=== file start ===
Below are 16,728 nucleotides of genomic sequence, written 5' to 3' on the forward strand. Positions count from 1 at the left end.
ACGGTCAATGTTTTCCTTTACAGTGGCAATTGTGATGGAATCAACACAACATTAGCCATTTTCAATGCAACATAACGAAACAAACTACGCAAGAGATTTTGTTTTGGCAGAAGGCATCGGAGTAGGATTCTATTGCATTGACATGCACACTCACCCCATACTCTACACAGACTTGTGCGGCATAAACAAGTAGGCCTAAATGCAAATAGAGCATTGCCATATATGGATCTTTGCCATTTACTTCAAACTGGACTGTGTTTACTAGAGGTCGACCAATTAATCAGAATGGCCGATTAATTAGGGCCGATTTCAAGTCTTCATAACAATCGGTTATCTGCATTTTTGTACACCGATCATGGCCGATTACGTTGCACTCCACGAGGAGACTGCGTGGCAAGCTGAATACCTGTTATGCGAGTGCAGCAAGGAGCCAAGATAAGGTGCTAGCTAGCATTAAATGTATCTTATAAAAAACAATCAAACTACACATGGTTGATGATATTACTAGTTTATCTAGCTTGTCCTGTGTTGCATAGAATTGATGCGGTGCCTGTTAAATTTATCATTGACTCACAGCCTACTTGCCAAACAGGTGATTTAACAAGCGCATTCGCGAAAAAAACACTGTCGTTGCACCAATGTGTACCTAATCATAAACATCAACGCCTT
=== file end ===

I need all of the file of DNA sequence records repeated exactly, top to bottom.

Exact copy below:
Below are 16,728 nucleotides of genomic sequence, written 5' to 3' on the forward strand. Positions count from 1 at the left end.
ACGGTCAATGTTTTCCTTTACAGTGGCAATTGTGATGGAATCAACACAACATTAGCCATTTTCAATGCAACATAACGAAACAAACTACGCAAGAGATTTTGTTTTGGCAGAAGGCATCGGAGTAGGATTCTATTGCATTGACATGCACACTCACCCCATACTCTACACAGACTTGTGCGGCATAAACAAGTAGGCCTAAATGCAAATAGAGCATTGCCATATATGGATCTTTGCCATTTACTTCAAACTGGACTGTGTTTACTAGAGGTCGACCAATTAATCAGAATGGCCGATTAATTAGGGCCGATTTCAAGTCTTCATAACAATCGGTTATCTGCATTTTTGTACACCGATCATGGCCGATTACGTTGCACTCCACGAGGAGACTGCGTGGCAAGCTGAATACCTGTTATGCGAGTGCAGCAAGGAGCCAAGATAAGGTGCTAGCTAGCATTAAATGTATCTTATAAAAAACAATCAAACTACACATGGTTGATGATATTACTAGTTTATCTAGCTTGTCCTGTGTTGCATAGAATTGATGCGGTGCCTGTTAAATTTATCATTGACTCACAGCCTACTTGCCAAACAGGTGATTTAACAAGCGCATTCGCGAAAAAAACACTGTCGTTGCACCAATGTGTACCTAATCATAAACATCAACGCCTT